Zhang Wei has made his fortune from the internet. He’s not a viral live-streamer, a tech entrepreneur, or one of China’s new generation of e-commerce merchants, but an online fantasy writer who earned 110 million yuan (over $16 million) in royalties last year.
The staggering amount — more than “Game of Thrones” author George R.R. Martin’s estimated annual income of $15 million — most recently earned the 35-year-old Beijinger the top spot in a ranking of China’s richest online writers for the fourth year running.
Publishing under the pen name Tang Jia San Shao, Zhang began to write online novels in 2004, a time when China’s online literature scene was still in its infancy. Twelve years and 150 titles later, he is now a member of the Communist Party-led China Writers Association and a professor of online fiction at the Shanghai Institute of Visual Art. A large number of his works have been made into movies, video games, and web series.
Zhang talked to Sixth Tone about the secret to his success, the state of China’s wider online fiction market, and why he thinks “Game of Thrones” would never work in China as an online novel. The interview has been edited for brevity and clarity.
Zhang Wei appears at the Shanda Global Chinese Original Literature Exhibition in Beijing, Dec. 19, 2009. Li Yan/VCG
Sixth Tone: You’ve been China’s top-earning online fiction writer for four years in a row. What’s your secret?
Zhang Wei: The list takes into account a lot of royalty income, including internet serials, publications, film, television, and games. I’ve never looked deeply into it, but I reckon I get a similar amount of income from each source.
Over the years, the only thing I’ve aimed to do is update my work every day, and make sure that readers can see my work every day. What we have now is the result of more than a decade’s worth of hardship. I’m one of the fastest writers in this field — every day on average I churn out up to 8,000 Chinese characters [equivalent to around 5,000 English words].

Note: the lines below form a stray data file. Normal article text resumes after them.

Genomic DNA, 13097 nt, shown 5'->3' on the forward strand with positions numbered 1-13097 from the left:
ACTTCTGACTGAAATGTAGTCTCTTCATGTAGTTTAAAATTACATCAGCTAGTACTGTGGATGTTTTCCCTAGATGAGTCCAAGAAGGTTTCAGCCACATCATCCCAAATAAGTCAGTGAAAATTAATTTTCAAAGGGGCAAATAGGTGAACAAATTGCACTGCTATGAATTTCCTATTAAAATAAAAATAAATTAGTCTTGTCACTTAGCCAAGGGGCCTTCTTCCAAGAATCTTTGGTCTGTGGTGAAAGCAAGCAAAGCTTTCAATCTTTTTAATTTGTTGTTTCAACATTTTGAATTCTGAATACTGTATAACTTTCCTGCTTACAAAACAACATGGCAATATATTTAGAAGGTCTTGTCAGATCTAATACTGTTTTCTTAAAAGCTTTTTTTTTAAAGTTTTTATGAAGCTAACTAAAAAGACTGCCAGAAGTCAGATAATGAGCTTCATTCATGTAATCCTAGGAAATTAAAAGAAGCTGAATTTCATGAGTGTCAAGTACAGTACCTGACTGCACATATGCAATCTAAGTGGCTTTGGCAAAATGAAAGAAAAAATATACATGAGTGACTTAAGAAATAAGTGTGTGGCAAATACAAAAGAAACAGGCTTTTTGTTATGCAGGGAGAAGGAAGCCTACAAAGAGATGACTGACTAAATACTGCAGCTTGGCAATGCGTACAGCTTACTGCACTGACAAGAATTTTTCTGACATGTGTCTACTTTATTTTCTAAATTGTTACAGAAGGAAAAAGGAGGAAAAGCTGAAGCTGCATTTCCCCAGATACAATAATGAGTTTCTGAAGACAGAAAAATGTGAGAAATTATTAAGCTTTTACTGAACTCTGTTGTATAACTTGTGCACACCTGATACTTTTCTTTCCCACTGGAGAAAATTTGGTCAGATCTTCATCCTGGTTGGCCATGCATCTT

Sixth Tone: How do you write so fast?
Zhang Wei: That’s a tough question to answer. All I can say is I’m gifted. The more I write, the more experienced I become. I strengthen my grasp on the words, the plot, and the content. I become better at expressing my intentions.
Sixth Tone: How do you maintain your relationship with your readers as an internet writer?
Zhang Wei: My readers generally range from 8 to 25 years old. To me they are like friends, like family. They are just so important to me. I spend far more time with them than I do with my family. Support from them in the very beginning was the force that kept me going. If a writer expects loyalty from their readers, they must first be loyal to their readers.
My team organizes a lot of interactive events with fans on platforms such as microblogging platform Weibo, messaging app WeChat, and Baidu’s forum community Tieba. These interactions are important because they allow me to hear what readers are thinking, and allow readers to know what I am thinking, what we are doing.
Sixth Tone: Some critics have said that your stories are formulaic and lack literary value. How do you respond to that?
Zhang Wei: All writers have their own styles and writing methods. In my opinion, internet fiction is the simplest form of spiritual enjoyment accessible to the general public. My readers come from all walks of life, and read internet fiction to relax in their spare time.